|09-27-2012 01:33 PM|
Keep in mind that the more "full" RAID5 gets, the slower it can get because of random seek/write speed issues involved in parity calculations...but that's something I'll touch on in the next SysAdmin corner.
However, I will say I'm not a fan of using anything but RAID1 for an OS drive...too many random reads/writes, small files, etc.
|09-27-2012 04:06 AM|
|Jakal||RAID 5 looks attractive. If I understand it correctly, you can achieve similar/better data transfer for game loading while still retaining redundancy.|
|09-27-2012 01:31 AM|
|Rob Williams||If you're going to be RAIDing SSDs, I recommend avoiding 0 at all costs, even if it's just throw-away data. Some SSDs throw fits on random occasion that could screw you over. RAID 1 or higher would be fine.|
|09-26-2012 11:23 PM|
Really great and simplified write-up Brett. I already decided to go with a RAID setup with my in next build before you wrote this up. I was considering 3-4 SSDs in RAID for OS/apps, and using my current HDDs for misc files. I like the idea of RAID 0 for games though and will explore that option.
Thanks again for the great breakdown and review!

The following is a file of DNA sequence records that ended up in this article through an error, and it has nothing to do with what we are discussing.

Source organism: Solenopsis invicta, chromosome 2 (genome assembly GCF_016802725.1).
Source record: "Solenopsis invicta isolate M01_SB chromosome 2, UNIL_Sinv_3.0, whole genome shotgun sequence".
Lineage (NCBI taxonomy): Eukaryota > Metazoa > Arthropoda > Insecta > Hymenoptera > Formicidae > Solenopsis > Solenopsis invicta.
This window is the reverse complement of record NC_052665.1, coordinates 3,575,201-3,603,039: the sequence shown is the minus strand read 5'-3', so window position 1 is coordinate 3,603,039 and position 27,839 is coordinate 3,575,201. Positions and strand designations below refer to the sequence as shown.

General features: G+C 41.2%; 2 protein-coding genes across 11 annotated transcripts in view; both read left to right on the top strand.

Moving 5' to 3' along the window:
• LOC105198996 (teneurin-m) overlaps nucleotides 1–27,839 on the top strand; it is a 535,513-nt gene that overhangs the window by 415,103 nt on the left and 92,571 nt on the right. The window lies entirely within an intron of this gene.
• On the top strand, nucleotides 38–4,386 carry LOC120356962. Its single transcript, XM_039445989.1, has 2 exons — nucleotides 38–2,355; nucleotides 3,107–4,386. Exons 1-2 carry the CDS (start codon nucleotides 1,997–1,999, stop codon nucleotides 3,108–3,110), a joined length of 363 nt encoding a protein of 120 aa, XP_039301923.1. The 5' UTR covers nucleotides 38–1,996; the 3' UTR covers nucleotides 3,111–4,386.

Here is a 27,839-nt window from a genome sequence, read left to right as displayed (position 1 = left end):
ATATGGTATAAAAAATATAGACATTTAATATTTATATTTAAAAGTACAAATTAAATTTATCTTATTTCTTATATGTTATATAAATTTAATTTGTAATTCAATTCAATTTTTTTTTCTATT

|09-26-2012 06:33 PM|
Welcome to the forums, SporadicMovemnt, and thanks for the nice comments :-)
We're dreaming up some new ideas for SysAdmin Corner, so we hope to have more content up in the near-future. We're always up for suggestions as well if there's a particular interest.
|09-26-2012 04:14 PM|
|SporadicMovemnt||Awesome article. I can't wait to see more in-depth articles in the SysAdmin Corner!|
|09-25-2012 12:48 PM|
Of course it gets complicated if saved games are kept in the game folder rather than inside the userdata folder, but it's a good start. Most reasonable games save to Documents regardless.
For screenshots, I am sure I'm not like most people, but I use Fraps to capture the shots I want to keep for my personal collection, and Steam to capture only the shots I want to upload to the cloud.
|09-25-2012 09:52 AM|